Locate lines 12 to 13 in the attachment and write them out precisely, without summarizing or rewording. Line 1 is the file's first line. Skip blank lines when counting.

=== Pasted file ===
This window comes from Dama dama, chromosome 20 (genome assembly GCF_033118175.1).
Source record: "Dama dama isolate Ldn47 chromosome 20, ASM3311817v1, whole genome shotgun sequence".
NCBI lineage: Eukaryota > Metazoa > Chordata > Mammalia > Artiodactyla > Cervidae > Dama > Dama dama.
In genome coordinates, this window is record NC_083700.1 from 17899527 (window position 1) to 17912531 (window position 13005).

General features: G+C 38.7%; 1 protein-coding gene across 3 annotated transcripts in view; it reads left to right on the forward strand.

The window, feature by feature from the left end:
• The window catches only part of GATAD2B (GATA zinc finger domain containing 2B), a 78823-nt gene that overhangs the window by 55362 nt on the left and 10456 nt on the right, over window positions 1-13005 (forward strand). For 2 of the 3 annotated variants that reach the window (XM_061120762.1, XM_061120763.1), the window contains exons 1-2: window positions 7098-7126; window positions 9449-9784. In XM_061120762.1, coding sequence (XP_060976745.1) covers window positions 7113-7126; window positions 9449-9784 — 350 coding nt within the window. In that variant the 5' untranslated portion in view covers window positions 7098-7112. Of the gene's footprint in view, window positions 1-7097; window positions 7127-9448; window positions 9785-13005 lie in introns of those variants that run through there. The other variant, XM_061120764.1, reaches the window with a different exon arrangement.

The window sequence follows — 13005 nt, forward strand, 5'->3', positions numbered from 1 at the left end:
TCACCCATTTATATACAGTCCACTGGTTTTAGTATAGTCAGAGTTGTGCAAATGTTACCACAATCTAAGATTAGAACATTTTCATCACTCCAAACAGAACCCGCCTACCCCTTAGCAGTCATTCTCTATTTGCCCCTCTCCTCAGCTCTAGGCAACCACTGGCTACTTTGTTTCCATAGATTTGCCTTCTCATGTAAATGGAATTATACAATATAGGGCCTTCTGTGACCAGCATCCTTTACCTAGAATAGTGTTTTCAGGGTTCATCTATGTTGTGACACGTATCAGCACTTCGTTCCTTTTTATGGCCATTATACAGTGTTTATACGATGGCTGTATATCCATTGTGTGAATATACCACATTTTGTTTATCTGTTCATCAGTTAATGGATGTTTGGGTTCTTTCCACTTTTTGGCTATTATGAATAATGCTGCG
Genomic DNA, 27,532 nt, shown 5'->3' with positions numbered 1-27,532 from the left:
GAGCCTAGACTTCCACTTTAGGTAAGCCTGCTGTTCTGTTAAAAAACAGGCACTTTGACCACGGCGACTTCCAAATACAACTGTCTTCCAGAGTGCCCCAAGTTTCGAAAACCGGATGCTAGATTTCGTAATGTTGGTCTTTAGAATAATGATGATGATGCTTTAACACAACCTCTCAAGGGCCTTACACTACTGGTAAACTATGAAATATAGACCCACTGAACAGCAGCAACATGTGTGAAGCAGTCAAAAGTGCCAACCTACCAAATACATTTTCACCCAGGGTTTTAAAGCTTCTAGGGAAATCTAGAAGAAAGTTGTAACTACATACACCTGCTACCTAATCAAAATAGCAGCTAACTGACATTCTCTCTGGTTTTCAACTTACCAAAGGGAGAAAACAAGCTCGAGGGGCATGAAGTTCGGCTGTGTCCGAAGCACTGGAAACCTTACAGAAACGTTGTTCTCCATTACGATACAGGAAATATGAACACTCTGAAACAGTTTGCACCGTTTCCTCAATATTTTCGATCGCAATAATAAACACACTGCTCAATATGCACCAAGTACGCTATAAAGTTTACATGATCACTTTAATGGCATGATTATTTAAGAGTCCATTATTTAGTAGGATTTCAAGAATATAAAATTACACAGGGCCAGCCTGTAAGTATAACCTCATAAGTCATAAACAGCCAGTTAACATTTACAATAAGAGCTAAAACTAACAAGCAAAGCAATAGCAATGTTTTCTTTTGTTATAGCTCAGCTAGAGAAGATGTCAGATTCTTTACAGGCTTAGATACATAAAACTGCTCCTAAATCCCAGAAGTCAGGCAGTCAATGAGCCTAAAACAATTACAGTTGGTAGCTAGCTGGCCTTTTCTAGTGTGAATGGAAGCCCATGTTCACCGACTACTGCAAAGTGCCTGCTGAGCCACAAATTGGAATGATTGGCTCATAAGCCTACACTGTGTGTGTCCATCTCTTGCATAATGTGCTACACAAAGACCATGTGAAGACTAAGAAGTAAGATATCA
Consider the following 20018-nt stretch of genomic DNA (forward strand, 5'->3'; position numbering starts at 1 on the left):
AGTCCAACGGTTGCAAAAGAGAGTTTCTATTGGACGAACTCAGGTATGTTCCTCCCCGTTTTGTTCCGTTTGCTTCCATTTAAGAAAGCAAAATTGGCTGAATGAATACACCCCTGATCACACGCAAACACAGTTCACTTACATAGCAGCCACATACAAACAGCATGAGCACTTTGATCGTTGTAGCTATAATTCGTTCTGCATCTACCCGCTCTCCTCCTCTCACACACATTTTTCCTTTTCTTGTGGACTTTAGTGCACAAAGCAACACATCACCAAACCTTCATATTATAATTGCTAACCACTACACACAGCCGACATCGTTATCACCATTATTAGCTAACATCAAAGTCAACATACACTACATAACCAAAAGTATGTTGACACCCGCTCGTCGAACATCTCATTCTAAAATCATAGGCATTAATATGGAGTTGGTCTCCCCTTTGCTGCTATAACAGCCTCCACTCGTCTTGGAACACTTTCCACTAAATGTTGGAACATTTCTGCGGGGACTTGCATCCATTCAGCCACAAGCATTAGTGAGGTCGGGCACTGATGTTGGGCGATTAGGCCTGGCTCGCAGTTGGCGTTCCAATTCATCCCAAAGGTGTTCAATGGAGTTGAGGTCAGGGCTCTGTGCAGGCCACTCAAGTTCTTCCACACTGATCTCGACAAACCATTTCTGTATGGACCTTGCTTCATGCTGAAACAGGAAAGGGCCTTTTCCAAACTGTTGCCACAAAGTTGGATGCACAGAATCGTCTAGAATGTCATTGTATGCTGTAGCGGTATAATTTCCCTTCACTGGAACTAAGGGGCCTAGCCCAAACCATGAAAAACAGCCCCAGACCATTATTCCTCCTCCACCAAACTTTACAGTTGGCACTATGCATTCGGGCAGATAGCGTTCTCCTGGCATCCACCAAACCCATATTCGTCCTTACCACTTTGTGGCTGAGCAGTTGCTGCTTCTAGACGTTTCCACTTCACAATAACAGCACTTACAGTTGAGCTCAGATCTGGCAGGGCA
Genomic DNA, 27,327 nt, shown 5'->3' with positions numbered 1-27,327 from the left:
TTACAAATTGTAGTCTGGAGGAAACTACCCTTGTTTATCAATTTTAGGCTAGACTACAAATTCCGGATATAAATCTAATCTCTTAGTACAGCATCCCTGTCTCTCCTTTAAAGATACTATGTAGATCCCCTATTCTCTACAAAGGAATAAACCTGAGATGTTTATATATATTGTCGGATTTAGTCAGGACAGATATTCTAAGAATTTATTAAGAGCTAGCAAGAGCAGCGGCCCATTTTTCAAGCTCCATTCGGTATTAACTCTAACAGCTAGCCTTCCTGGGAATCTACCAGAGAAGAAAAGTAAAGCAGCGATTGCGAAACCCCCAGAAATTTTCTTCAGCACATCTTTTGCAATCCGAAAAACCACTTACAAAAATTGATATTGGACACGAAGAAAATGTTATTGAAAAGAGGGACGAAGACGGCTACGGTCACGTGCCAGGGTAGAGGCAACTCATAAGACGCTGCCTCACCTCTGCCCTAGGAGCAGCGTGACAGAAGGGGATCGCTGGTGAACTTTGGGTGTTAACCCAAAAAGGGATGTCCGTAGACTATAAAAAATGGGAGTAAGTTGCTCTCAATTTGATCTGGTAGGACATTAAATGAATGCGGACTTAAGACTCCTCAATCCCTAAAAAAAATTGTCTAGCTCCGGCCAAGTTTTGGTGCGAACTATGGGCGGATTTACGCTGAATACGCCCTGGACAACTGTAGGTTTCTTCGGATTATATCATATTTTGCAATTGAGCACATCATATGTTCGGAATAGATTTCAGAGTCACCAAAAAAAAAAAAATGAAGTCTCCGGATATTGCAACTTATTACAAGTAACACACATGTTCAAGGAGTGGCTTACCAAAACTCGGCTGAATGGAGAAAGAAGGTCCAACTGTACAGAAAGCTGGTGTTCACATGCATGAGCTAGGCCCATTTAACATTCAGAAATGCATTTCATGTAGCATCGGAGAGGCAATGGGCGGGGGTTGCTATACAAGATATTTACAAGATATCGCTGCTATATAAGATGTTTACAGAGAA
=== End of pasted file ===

Consider the following 20018-nt stretch of genomic DNA (forward strand, 5'->3'; position numbering starts at 1 on the left):
AGTCCAACGGTTGCAAAAGAGAGTTTCTATTGGACGAACTCAGGTATGTTCCTCCCCGTTTTGTTCCGTTTGCTTCCATTTAAGAAAGCAAAATTGGCTGAATGAATACACCCCTGATCACACGCAAACACAGTTCACTTACATAGCAGCCACATACAAACAGCATGAGCACTTTGATCGTTGTAGCTATAATTCGTTCTGCATCTACCCGCTCTCCTCCTCTCACACACATTTTTCCTTTTCTTGTGGACTTTAGTGCACAAAGCAACACATCACCAAACCTTCATATTATAATTGCTAACCACTACACACAGCCGACATCGTTATCACCATTATTAGCTAACATCAAAGTCAACATACACTACATAACCAAAAGTATGTTGACACCCGCTCGTCGAACATCTCATTCTAAAATCATAGGCATTAATATGGAGTTGGTCTCCCCTTTGCTGCTATAACAGCCTCCACTCGTCTTGGAACACTTTCCACTAAATGTTGGAACATTTCTGCGGGGACTTGCATCCATTCAGCCACAAGCATTAGTGAGGTCGGGCACTGATGTTGGGCGATTAGGCCTGGCTCGCAGTTGGCGTTCCAATTCATCCCAAAGGTGTTCAATGGAGTTGAGGTCAGGGCTCTGTGCAGGCCACTCAAGTTCTTCCACACTGATCTCGACAAACCATTTCTGTATGGACCTTGCTTCATGCTGAAACAGGAAAGGGCCTTTTCCAAACTGTTGCCACAAAGTTGGATGCACAGAATCGTCTAGAATGTCATTGTATGCTGTAGCGGTATAATTTCCCTTCACTGGAACTAAGGGGCCTAGCCCAAACCATGAAAAACAGCCCCAGACCATTATTCCTCCTCCACCAAACTTTACAGTTGGCACTATGCATTCGGGCAGATAGCGTTCTCCTGGCATCCACCAAACCCATATTCGTCCTTACCACTTTGTGGCTGAGCAGTTGCTGCTTCTAGACGTTTCCACTTCACAATAACAGCACTTACAGTTGAGCTCAGATCTGGCAGGGCA